Tickets to Follies range from $32-$55 and may be purchased by calling 973-376-4343 or check out the Paper Mill Playhouse website at www.papermill.org. The complete cast list follows:
Eddie Bracken as Dimitri Weismann
Donna McKechnie as Sally Durant Plummer
Danette Holden as Young Sally
Dee Hoty as Phyllis Rogers Stone
Meredith Patterson as Young Phyllis
Ann Miller as Carlotta Campion
Jillana Urbina as Young Carlotta
Kaye Ballard as Hattie Walker
Krista Lepore as Young Hattie
Phyllis Newman as Stella Deems
Pamela Jordan as Young Stella/ "Margie"
Liliane Montevecchi as Solange La Fitte
Jean Marie as Young Solange
Carol Skarimbas as Heidi Schiller
Ingrid Ladendorf as Heidi Schiller
Natalie Mosco as Emily Whitman
Pascale Faye as Young Emily
Jo Ann Cunnigham as Christine Donovan
Temple Kane as Young Kristine
Laura Kenyon as Sandra Crane
Julie Connors as Young Sandra
Billie Thrash as Dee Dee West
Karen Lifshey as Young Dee Dee
Laurence Guittard as Benjamin Stone
Michael Gruber as Young Ben
Tony Roberts as Buddy Plummer
Billy Hartung as Young Buddy
Vahan Khanzadian as Roscoe
Peter Davenport as Young Roscoe
Donald Saddler as Theodore Whitman
Arte Phillips as Young Theodore
Robert Stoeckle as Major Domo
David Weck as Kevin, a Waiter
John William Mulcahy as Piano Player
Betty Buckley has been nominated for two MAC (Manhattan Association of Cabarets and Clubs) Awards, one for Major Female Vocalist of the Year and the other for Major Artist Recording of the Year (for Much More on Sterling Records). The MAC Awards will be held on Sunday, April 19 at the Manhattan Center's Hammerstein Ballroom on West 34th Street. Call (212) 465-2662 for more information.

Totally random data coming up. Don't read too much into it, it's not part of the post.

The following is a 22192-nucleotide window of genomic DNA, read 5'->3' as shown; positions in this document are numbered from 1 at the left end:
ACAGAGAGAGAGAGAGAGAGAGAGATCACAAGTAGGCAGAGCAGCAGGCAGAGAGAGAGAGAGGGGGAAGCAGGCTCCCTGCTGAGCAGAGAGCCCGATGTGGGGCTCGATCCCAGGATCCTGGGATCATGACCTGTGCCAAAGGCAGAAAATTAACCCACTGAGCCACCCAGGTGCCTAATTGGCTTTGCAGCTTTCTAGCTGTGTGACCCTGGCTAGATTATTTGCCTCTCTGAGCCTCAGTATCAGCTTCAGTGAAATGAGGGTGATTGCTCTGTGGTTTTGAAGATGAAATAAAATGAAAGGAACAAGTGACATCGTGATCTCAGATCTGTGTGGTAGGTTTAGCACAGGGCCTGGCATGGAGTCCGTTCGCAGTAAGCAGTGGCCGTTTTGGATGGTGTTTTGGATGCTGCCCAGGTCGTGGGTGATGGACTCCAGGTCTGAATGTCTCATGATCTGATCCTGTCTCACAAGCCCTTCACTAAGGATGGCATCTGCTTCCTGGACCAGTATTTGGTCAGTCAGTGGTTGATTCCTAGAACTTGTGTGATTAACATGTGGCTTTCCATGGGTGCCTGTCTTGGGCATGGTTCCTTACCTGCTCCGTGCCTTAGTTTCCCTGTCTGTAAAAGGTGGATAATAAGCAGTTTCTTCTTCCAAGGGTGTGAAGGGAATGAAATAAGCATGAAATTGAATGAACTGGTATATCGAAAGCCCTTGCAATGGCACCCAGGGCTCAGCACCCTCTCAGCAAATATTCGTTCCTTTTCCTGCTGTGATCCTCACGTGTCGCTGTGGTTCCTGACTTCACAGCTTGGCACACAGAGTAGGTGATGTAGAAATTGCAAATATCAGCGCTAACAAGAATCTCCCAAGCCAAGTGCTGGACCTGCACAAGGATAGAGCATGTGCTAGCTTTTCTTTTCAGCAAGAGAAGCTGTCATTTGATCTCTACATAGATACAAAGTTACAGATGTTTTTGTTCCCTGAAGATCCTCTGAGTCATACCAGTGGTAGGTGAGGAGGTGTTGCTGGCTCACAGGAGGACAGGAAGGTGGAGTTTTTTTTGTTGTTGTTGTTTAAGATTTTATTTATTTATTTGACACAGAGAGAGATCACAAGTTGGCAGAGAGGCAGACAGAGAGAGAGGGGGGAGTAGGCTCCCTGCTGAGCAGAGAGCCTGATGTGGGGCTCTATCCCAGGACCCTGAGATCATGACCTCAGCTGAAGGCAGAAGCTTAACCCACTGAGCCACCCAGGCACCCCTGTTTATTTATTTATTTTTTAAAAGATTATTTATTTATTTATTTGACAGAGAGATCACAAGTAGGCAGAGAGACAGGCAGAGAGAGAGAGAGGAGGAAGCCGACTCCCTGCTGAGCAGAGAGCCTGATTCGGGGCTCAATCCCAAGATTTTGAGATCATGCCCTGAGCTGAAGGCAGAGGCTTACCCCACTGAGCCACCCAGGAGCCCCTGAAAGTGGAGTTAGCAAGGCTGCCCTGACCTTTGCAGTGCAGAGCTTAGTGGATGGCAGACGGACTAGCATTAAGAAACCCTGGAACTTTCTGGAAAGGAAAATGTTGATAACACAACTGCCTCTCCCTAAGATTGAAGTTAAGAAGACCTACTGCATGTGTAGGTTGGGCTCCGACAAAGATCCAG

For those of you who have yet to see the legendary Barbara Cook live, you can get another chance during her current run at the chic cabaret room of the Cafe Carlyle (Madison Avenue at 76th Street). Call 212-744-1600 for reservations.
You can catch La LuPone nightly at the Booth Theatre in David Mamet's newest play The Old Neighborhood. Stay tuned for more concert dates.
Murphy, who was last on Broadway in the King and I revival, will portray Mary Todd Lincoln in a TNT production of The Day Lincoln Was Shot, which will air on that network this Sunday, April 12.
Tickets are available to The Misanthrope by calling 011-44-171-287 0464. . .On June 7 and 8 EP will take part in the charity concert Hey Mr. Producer, which will celebrate the work of another legendary Brit, producer Cameron Mackintosh. . . .And, Paige will appear in concert at the Hampton Court Palace Festival on June 19. Tickets may be purchased by calling 011-171-344-4444
Julie Wilson is currently performing at Michael's Pub at 57 East 54th Street (between Madison and Park Avenues). Performances are Tuesday through Saturday at 9 p.m. and 11 p.m. There is a $20 music charge Tuesday-Saturday, $25 Friday and Saturday and a $15 food or drink minimum for all performances. Call 212-758-2272 or 212-355-0243 for reservations.
Well, that's all for now. Happy diva-watching!
-- By Andrew Gans
e-mail me at Robert Viagas